Legal framework for transboundary water management Raya Stephan


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Legal framework for transboundary water management Raya Stephan

  1. 1. Legal Framework for Transboundary Water Management Towards supranational mechanisms in addressing the challenges of water scarcity in WANA Raya Marina Stephan
  2. 2. <ul><li>Outline </li></ul><ul><li>I. Transboundary water resources : a regional issue </li></ul><ul><li>II. International instruments : frameworks and guiding principles </li></ul><ul><li>III. Examples of regional settings </li></ul><ul><li>IV. Enforcing national capacities </li></ul>
  3. 3. I. Transboundary water resources : a regional issue <ul><li>One major characteristic of the water resources (surface and groundwater) in the WANA region: often shared between two or more States. </li></ul><ul><li>Countries sharing the resource are in a state of interdependence </li></ul><ul><li>Regional dimension for water quantity and quality when the water resources are shared. </li></ul><ul><li>Cooperation imperative for resource preservation and its sustainable development. </li></ul>
  4. 4. <ul><li>Existence of cooperation modalities, but limited -> numerous shared water basins are still managed in a unilateral manner by the concerned states </li></ul><ul><li>Water resources, even if they are shared, still considered as a national issue </li></ul>
  5. 5. II. International instruments : frameworks and guiding principles <ul><li>2 international instruments providing a legal framework for the management of shared water resources: </li></ul><ul><li>UN Convention on the Law of Non-navigational Uses of International Watercourses (1997) </li></ul><ul><li>Resolution A/RES/63/124 on the Law of Transboundary Aquifers (2008) </li></ul>
  6. 6. <ul><li>UN Watercourse Convention </li></ul><ul><li>Applies to international watercourses </li></ul><ul><li>-> “ a system of surface waters and groundwaters constituting by virtue of their physical relationship a unitary whole and normally flowing into a common terminus” (article 2§a) </li></ul><ul><li>Codifies the 2 core principles of international water law: equitable and reasonable use and no harm rule </li></ul>
  7. 7. <ul><li>Resolution A/RES/63/124 on the Law of Transboundary Aquifers (2008) </li></ul><ul><li>“ Encourages the States concerned to make appropriate bilateral or regional arrangements for the proper management of their transboundary aquifers, taking into account the provisions of these draft articles” </li></ul><ul><li>Formulate principles for the management of transboundary aquifers : the equitable and reasonable utilization and the no harm rule -> with specific adaptations to aquifers </li></ul>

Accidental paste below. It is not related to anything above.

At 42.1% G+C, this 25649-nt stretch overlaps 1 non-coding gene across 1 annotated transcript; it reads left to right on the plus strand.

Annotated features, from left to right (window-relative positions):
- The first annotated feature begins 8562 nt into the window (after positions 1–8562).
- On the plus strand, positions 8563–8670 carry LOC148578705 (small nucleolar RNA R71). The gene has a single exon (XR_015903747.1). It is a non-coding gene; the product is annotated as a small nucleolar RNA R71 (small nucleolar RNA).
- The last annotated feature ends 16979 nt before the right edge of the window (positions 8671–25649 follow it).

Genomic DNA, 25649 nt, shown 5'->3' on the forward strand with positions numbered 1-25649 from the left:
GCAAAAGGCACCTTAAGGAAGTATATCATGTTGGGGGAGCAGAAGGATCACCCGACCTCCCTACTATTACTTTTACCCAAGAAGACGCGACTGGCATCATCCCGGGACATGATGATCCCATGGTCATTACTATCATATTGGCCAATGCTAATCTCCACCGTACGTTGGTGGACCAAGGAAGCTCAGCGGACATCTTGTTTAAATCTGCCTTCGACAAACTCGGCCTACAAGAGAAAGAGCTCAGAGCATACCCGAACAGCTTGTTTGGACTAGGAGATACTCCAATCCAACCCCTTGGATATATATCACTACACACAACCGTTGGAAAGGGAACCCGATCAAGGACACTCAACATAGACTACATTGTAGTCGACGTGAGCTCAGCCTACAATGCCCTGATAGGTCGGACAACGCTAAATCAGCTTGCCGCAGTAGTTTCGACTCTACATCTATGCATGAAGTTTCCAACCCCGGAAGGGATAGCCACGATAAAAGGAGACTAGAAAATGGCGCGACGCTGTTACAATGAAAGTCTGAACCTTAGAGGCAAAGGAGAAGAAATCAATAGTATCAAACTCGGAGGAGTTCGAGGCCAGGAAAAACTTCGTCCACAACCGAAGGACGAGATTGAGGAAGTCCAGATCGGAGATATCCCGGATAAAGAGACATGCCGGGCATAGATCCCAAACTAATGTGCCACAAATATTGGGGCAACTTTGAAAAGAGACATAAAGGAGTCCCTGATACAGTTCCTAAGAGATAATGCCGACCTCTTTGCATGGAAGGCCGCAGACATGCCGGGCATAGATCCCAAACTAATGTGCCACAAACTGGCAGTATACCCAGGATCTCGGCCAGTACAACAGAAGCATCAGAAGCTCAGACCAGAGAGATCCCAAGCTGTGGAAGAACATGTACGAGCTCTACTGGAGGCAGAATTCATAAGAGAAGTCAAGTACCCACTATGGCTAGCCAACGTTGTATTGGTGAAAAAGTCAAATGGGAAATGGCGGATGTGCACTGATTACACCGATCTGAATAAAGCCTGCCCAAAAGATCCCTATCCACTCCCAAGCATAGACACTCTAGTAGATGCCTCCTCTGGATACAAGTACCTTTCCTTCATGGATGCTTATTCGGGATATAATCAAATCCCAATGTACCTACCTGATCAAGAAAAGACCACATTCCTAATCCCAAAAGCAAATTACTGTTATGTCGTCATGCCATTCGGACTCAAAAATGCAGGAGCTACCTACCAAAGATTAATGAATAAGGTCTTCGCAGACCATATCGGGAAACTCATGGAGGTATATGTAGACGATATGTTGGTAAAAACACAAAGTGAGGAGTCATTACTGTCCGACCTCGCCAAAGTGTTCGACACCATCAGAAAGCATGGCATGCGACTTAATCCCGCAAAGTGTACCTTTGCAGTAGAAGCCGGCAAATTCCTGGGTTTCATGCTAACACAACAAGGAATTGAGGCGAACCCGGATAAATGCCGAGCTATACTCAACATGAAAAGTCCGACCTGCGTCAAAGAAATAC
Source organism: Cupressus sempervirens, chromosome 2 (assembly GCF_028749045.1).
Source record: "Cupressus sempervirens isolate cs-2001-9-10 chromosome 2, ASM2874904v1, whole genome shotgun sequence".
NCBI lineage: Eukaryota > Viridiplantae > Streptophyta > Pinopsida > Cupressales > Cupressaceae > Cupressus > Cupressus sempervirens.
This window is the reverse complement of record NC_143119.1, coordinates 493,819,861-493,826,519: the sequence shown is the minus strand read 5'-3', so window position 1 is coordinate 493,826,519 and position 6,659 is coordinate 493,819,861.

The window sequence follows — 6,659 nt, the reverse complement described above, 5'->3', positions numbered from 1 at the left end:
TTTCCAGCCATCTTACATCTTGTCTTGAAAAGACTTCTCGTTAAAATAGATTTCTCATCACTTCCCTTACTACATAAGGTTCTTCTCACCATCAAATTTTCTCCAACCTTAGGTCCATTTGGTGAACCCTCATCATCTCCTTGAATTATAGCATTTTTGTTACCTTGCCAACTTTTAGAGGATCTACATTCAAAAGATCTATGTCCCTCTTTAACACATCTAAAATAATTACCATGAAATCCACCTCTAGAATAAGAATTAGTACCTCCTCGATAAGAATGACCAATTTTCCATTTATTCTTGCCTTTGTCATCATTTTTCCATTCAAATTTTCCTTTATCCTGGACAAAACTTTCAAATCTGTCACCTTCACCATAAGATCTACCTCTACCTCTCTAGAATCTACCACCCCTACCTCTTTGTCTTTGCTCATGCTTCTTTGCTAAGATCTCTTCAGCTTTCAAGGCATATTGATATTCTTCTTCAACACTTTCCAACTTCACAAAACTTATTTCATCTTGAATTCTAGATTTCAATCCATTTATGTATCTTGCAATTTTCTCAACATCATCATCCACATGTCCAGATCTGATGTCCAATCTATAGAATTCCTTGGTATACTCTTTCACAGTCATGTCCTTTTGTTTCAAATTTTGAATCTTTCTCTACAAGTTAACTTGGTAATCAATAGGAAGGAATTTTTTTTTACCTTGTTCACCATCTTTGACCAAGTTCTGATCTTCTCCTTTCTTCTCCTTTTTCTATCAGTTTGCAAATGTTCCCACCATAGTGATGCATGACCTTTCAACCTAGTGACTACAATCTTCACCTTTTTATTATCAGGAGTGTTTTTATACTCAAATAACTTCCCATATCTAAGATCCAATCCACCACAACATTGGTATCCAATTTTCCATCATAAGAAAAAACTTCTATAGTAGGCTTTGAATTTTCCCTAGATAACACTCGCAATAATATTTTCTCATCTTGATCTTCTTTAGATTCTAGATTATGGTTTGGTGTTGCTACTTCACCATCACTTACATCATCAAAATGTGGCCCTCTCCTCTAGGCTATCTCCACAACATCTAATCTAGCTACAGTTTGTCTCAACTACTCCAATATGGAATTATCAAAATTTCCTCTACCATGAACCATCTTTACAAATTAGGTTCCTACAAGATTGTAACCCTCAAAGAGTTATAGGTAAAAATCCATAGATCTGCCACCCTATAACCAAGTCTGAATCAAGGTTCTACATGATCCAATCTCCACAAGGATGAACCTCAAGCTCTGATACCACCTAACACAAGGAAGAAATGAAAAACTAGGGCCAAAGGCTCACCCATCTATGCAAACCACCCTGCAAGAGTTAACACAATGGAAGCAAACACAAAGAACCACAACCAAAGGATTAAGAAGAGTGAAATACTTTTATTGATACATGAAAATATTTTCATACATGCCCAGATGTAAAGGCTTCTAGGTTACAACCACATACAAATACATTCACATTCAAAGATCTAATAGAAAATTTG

8. 8. <ul><li>Resolution represents a first step towards the main objective : “the development, utilization, conservation, management and protection of groundwater resources in the context of the promotion of the optimal and sustainable development of water resources for present and future generations” </li></ul>
  9. 9. II. Examples of regional settings <ul><li>UN ECE Convention on the protection and Use of Transboundary Watercourses and International Lakes (1992) </li></ul><ul><li>SADC Revised Protocol on Shared Watercourses (2000) </li></ul>
  10. 10. <ul><li>UN ECE Water Convention </li></ul><ul><li>Applies to all transboundary waters -> “any surface or ground waters which mark, cross or are located on boundaries between two or more States” (article 1§1) </li></ul><ul><li>Guided by the equitable and reasonable use principle, the precautionary principle and the sustainable development </li></ul><ul><li>Procedural rules giving specific obligations to Riparian countries such as establishing and implementing joint programmes for monitoring </li></ul><ul><li>Reference to numerous agreements in Europe </li></ul>
  11. 11. <ul><li>Revised Protocol on Shared Watercourses </li></ul><ul><li>Based on the UN Watercourse Convention </li></ul><ul><li>TBA considered as high priority : </li></ul><ul><li>Necessary to generate a complete understanding of a transboundary aquifer with adequate groundwater data and information to allow for the implementation of cooperative arrangements, either as part of existing agreements on surface waters or through other modalities </li></ul>
  12. 12. <ul><li>Encouraging sign: </li></ul><ul><li>Arab Ministerial Water Council (AMWC) identified shared water resources as a regional priority, and passed a resolution during its second session in July 2010 to prepare a draft legal framework on shared waters within the Arab Region </li></ul>
  13. 13. IV. Enforcing national capacities and settings <ul><li>Governance of a shared water resource starts at the national level </li></ul><ul><li>-> importance of a proper national institutional and legal setting for water management </li></ul>
  14. 14. Thank you for your attention